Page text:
At that point, Higgins questioned the 13-year-old “about whether she would change her religious beliefs about homosexual conduct — which she held before meeting the Lasches — if she were placed with another family,” the opinion from the appeals court reads.
A few months later, both the DCPP and the Lasche family agreed that the 10 year old should be removed from her current home, for reasons that remain confidential. The 13-year-old stayed. Then, the men in Illinois decided against adopting the siblings.
After a hearing about the children’s future, in June 2018, “inquiries about the Lasches’ religious beliefs intensified.”
The 13-year-old, after one therapy session, appeared “visibly upset” because “the therapist repeatedly brought up religion and told her not to feel pressured to follow the Lasches’ religious beliefs.”
Higgins and an unidentified woman also questioned the teenager about her religious beliefs.
“Although Higgins told Foster Child 1 that the Lasches could not ‘meet her needs,’ that did not dissuade Foster Child 1 from wanting to remain with the Lasches,” the opinion describes.
At a June 2018 meeting that the Lasche family attended, DCPP employees “agreed that the Lasches’ religious beliefs were a problem.”
These employees “sought assurance from the Lasches that they would not reject Foster Child 1 if she ever decided to explore her sexuality,” the opinion continues. “One representative remarked that Foster Child 1 would need therapy to deal with her belief that homosexual conduct is a sin.”
In early July 2018, the 13-year-old, whom Michael and Jennifer had hoped to adopt, was removed from the Lasches’ home — even though her appointed attorney objected. The DCPP pursued the teenager’s removal without providing the Lasches with a statutorily required notice.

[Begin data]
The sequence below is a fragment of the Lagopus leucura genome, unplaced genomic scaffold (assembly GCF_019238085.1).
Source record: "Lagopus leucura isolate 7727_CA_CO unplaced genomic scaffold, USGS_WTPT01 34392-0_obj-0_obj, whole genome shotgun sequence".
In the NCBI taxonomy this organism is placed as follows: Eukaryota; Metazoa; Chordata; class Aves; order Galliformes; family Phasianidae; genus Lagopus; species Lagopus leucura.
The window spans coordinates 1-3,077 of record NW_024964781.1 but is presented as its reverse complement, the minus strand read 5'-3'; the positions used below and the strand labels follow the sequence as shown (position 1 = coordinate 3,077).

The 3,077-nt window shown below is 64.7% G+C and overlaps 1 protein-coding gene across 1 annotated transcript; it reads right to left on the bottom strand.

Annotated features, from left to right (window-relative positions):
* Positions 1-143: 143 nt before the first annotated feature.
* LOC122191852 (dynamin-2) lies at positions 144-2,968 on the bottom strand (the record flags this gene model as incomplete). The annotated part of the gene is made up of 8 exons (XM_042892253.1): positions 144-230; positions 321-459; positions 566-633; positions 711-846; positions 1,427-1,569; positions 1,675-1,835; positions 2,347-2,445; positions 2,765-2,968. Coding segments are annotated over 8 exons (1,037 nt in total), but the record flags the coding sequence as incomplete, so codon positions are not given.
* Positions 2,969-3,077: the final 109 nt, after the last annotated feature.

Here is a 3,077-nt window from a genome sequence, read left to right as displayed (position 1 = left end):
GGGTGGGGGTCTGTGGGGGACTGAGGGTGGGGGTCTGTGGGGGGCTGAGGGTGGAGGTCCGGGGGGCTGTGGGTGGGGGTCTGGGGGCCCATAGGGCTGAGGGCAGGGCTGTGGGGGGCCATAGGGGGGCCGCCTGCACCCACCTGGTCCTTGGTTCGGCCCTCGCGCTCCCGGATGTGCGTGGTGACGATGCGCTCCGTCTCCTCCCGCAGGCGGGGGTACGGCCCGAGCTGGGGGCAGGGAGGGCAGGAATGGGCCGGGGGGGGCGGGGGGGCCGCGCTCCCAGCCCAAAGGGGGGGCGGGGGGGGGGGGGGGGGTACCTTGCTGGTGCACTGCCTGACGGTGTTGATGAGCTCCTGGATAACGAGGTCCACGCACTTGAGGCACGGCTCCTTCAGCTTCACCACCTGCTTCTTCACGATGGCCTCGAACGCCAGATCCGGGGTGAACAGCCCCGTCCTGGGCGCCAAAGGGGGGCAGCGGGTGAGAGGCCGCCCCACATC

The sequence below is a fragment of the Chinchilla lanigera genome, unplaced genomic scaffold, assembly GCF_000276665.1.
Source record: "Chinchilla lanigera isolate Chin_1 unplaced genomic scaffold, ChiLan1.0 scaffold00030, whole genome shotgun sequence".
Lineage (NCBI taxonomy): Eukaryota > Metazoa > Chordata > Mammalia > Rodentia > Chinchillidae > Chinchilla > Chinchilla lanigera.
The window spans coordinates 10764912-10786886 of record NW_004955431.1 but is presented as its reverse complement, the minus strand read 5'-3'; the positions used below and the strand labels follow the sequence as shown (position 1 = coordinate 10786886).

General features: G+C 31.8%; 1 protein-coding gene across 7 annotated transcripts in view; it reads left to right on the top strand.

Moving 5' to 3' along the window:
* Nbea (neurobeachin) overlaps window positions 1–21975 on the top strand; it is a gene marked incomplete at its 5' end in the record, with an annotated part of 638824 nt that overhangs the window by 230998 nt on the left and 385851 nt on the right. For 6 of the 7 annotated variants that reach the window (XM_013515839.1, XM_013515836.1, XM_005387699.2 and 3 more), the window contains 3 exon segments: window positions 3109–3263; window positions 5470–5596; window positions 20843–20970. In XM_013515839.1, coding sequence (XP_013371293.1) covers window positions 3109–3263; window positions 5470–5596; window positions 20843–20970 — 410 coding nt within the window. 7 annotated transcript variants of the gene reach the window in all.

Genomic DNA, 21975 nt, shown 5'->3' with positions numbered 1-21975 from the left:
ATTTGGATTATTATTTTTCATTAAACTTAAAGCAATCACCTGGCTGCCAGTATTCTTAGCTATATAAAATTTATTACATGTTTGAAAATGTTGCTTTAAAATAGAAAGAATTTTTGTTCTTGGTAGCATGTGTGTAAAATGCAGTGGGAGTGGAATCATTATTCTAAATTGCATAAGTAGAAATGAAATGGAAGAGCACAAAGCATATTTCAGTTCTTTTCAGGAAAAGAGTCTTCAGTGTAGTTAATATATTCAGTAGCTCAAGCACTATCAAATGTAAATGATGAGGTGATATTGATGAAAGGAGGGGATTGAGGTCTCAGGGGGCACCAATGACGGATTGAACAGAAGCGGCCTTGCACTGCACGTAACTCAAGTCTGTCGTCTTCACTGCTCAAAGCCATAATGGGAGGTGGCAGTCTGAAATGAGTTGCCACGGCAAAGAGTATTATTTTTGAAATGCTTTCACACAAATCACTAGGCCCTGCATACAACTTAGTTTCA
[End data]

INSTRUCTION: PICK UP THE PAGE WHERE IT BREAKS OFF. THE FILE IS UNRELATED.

Three months later, during the foster-parent license renewal process, the Lasche family discovered that the DCPP had suspended their license, without notice or explanation.
Judge Peter Phipps, joined by Judges Thomas Hardiman and Robert Cowen, wrote the March 1 opinion by the appeals court. The decision allows the Lasche family to continue their case by returning to the lower court.
The appellate judges affirmed the lower court’s finding in part, and vacated it in part. At the same time, the court ruled, the Lasche family’s religious beliefs are constitutionally protected.
“Through the Free Exercise Clause, the First Amendment secures the ‘freedom to believe and [the] freedom to act,’’’ the opinion reads. “Consistent with that protection, the Lasches allege two forms of constitutionally protected activity – one involving religious belief, and the other, action inspired by religious belief.”
“With respect to belief, the Lasches identify their religious opposition to same-sex marriage as constitutionally protected,” the opinion continues. “That is correct: the Free Exercise Clause provides an absolute right to hold religious beliefs.”
Citing high-profile Supreme Court cases concerning religious liberty (Masterpiece Cakeshop v. Colorado Civil Rights Commission and Fulton v. Philadelphia), the opinion also states that the Lasches “plausibly allege that they engaged in constitutionally protected conduct by sharing their religious views on same-sex marriage.”